For women—especially low-income women—being forced on and off the career ladder any time they welcome new children, get sick or have to care for an ill parent can be devastating.
The goal of the Build Back Better framework is to solve the challenges that families are facing and to build a stronger future that gives them more opportunity to thrive and leaves them less vulnerable to emergencies. To truly do that, we need to create a universal paid family and medical leave program.
During the pandemic, when kids needed to stay home, either because they were sick or participating in distance learning, it was largely women who stayed home with them. For women who couldn’t work from home or take paid time off, the consequences were dire. More than 5 million women lost their jobs and half of all mothers who quit a job during the pandemic said one reason they quit was because their child’s school or daycare was closed and they needed to shoulder the caretaking responsibilities.
When women lose their jobs, the impact is both immediate and long-lasting. Families not only have to try to make ends meet in the short term, but women’s careers and earning potential also suffer setbacks they often never overcome. For low-income women, being forced on and off the career ladder any time they welcome new children, get sick or have to care for an ill parent can be devastating. They never have a chance to ascend in seniority or earn higher pay. Experts estimate that the lack of paid leave causes workers and their families to lose $22.5 billion in wages every year. That’s a major drag on the U.S. economy.
Their families, and our economy, will not recover if they cannot get back to work. Paid leave will help them get there. In fact, workers are even more likely to go right back to work after an absence if they have paid leave.
While COVID may have brought the need for paid leave to the forefront, that need will not end when the pandemic does. Eight in 10 workers in this country do not have paid leave—yet at some point, nearly every worker will need time off to care for themselves or a loved one. Having a policy that allows them to do so without losing their job or their paycheck provides stability to their families, to the companies they work for, and to our economy.
Eight in 10 workers in this country do not have paid leave—yet at some point, nearly every worker will need time off to care for themselves or a loved one.
Our allies and economic competitors recognize that. America is the only industrialized country in the world that asks birth mothers to return to work while they are still recovering from delivery or a C-section. Nearly one in four birth mothers are back at work within two weeks, while their bodies are still healing. None of our peers deprive new parents of time to nurse or bond with their new baby. And none of our peers ask workers to go to work when they are sick, knowing it will only contribute to the spread of diseases like COVID. That puts us at a disadvantage on the world stage.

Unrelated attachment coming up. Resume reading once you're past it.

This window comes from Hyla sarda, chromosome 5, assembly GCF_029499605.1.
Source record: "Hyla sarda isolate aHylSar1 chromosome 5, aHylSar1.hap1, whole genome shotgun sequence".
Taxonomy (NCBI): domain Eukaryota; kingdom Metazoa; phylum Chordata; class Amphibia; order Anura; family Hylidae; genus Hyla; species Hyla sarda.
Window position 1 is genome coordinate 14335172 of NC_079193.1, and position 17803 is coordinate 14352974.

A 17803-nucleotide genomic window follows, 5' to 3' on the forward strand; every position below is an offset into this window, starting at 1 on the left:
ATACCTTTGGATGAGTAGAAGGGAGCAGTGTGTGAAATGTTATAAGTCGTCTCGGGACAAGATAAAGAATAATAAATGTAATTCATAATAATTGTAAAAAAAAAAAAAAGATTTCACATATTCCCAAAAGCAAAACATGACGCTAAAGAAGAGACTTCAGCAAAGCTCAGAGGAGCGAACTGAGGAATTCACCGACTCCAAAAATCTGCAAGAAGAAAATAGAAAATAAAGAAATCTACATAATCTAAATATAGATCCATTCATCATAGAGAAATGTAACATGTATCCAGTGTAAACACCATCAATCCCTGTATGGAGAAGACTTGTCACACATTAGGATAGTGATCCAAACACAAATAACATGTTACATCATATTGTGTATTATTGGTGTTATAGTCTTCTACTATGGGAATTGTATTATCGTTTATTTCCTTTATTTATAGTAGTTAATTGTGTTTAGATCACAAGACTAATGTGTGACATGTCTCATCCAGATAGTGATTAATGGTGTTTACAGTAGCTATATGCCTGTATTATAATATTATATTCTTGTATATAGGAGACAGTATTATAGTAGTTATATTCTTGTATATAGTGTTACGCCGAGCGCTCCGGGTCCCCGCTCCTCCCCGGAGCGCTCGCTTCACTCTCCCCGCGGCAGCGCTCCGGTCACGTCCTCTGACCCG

I have continued to fight to see paid leave included in the Build Back Better framework, and I strongly support Speaker Pelosi’s efforts to include it in the House bill alongside the expanded child tax credit and provisions for affordable childcare and universal pre-K. Together with paid leave, those critical programs form the legs of a stool that can hold American families up by helping parents provide their children with the care they need in a way they can afford. Without one of those legs, that stool will fall. We need all of them.
Americans work hard to support their families. What does it say about our values if the moment they have a crisis—a risky pregnancy, a sudden illness, a dying grandparent—they could lose their job and their paycheck? It’s not right, and it’s not fair. We need #PaidLeaveForAll.— Kirsten Gillibrand (@SenGillibrand) October 26, 2021
The pandemic has given us piece after piece of irrefutable evidence that the system is not working for women or working families. We need to rebuild it in a way that reflects the way families live now and the struggles they face. This moment gives us a chance to reshape the American workplace and ensure that it is a place where all workers can thrive, where all workers are able to earn a living, and where all workers can provide for their family both financially and emotionally. We cannot miss this opportunity.
As a country, we recognize the importance of investing in infrastructure like roads, bridges and broadband. We need to recognize that investing in care infrastructure like childcare, universal pre-K and paid leave is just as important. The care economy has been left off the list for far too long.
This is a policy whose time has come. We have seen a groundswell of support and advocacy for paid leave. That energy and the need for paid leave are not going anywhere. I will keep fighting until the ink is dry on a law that creates robust national, universal paid family and medical leave and ensures no worker is ever again forced to choose between their paycheck and their family’s health.